Research

Rome wasn’t built in a day, and one platform can only do so much. There are many broader conversations at play to build trust, data rights, and security-by-design into the infrastructure and architecture of Web3.0. Here are some topic areas that we are keeping track of, participating in, and hoping to contribute to directly with our own work.

  • Journalistic Trust – How can major news outlets but also local newspapers and community groups that do non-profit/community reporting build trust and authority? How can sponsored content, misinformation, and conflicts of interest be marked for maximum transparency?
  • Trust in experts – How can professional organizations and guilds of experts (professors, doctors, climate scientists, technologists) promote good information about which the specialists have reached consensus over and against misinformation pushed by industrial players with deep pockets?
    • Example: The link between smoking tobacco and cancer, or the consensus around climate change, or around vaccination safety, are all cases where experts have been outspent with dangerous results.
  • Equity in Journalism – How can small, local, and/or non-profit news outlets hold their own against larger players in an increasingly globalized and uneven playing field?
    • Relevant organizations: HearkenNieman Lab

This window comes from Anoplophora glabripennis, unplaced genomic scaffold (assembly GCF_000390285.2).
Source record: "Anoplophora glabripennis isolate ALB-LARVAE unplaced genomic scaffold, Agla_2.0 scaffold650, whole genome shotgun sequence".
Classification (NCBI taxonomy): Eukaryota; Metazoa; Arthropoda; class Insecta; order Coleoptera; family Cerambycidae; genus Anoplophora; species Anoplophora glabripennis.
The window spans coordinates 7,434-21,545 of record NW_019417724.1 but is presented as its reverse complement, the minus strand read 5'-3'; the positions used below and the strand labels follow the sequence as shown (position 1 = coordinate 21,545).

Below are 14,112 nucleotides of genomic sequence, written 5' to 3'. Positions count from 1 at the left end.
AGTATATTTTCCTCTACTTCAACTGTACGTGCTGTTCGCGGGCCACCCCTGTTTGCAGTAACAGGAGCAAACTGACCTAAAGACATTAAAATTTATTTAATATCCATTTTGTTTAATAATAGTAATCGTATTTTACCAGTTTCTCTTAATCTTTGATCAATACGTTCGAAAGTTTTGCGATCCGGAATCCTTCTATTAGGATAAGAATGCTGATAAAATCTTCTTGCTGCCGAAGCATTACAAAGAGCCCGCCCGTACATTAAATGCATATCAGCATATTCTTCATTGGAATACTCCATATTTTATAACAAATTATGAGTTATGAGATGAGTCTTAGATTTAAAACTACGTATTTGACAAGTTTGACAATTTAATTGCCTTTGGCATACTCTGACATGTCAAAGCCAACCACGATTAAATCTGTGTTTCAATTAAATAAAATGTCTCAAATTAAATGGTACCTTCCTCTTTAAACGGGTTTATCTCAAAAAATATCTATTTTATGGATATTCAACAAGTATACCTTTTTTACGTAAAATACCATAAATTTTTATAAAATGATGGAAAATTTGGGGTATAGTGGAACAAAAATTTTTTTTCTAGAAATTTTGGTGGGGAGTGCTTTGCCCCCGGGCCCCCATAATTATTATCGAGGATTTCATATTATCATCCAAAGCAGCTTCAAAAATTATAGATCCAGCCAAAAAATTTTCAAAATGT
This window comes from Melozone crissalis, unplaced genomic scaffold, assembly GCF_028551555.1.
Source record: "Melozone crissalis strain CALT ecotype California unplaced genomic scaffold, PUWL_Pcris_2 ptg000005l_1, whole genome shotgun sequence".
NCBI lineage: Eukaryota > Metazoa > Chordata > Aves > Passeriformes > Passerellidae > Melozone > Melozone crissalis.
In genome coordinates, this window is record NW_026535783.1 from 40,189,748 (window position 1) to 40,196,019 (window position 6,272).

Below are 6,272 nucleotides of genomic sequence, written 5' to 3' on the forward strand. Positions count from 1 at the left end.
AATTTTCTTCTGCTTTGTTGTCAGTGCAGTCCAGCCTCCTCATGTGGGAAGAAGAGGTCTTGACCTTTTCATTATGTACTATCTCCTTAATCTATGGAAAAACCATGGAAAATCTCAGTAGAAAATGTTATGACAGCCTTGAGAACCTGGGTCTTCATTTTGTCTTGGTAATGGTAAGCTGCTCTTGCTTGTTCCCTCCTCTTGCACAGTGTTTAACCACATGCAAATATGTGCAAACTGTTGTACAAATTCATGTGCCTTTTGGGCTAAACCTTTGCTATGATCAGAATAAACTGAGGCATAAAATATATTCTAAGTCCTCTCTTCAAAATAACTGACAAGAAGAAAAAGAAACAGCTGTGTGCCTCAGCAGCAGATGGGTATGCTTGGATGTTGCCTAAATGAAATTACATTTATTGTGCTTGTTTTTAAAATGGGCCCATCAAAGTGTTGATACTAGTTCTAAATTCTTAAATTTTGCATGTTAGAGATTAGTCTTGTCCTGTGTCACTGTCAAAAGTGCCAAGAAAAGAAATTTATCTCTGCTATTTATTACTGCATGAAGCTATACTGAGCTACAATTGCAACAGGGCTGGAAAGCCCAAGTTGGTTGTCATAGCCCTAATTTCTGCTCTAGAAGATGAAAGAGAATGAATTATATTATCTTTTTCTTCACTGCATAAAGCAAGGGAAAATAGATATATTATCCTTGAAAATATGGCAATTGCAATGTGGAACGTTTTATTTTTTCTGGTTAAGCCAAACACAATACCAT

• Relevant reports: Center for Cooperative Media report (on Medium, March 2019)
  • Techonomics – How are the funding models of digital journalism and publishing changing in this moment of global upheaval and reorganization?
  • Trust Tech – What other technologies and platforms (such as “immutable publishing”) are under development or currently being adopted that build trust democratically, horizontally, or more transparently than corporate-run, opaque social media and reputation platforms? How can publishing made more censorship-resistant and safe for all journalists, including whistleblower, war reporters, and journalists working under repressive regimes?
  • Public Relations and Communications for Public-interest Groups – How do community groups, co-operatives, and other non-incorporated or non-ownership-based social bodies publish, communicate, and do outreach in a world of increasingly privatized (and expensive) communications and technology platforms? How do we keep emerging communications technologies from disadvantaging groups with less access to capital but other kinds of social value and participation?
    • Relevant organizations: Blockchain for social good, #DGov
  • Academic publishing – How can blind peer review be brought into the open-access world for the furthering of knowledge beyond paywalls?
  • Horizontal publishing and information sharing – Are there completely decentralized or horizontal models for sharing information peer-to-peer? Where do they fit in the New Normal of Web3?
  • Self-Sovereign Identity – How can we ensure that the “identity layer” of the internet of the future is built with the right ethics and rights in mind?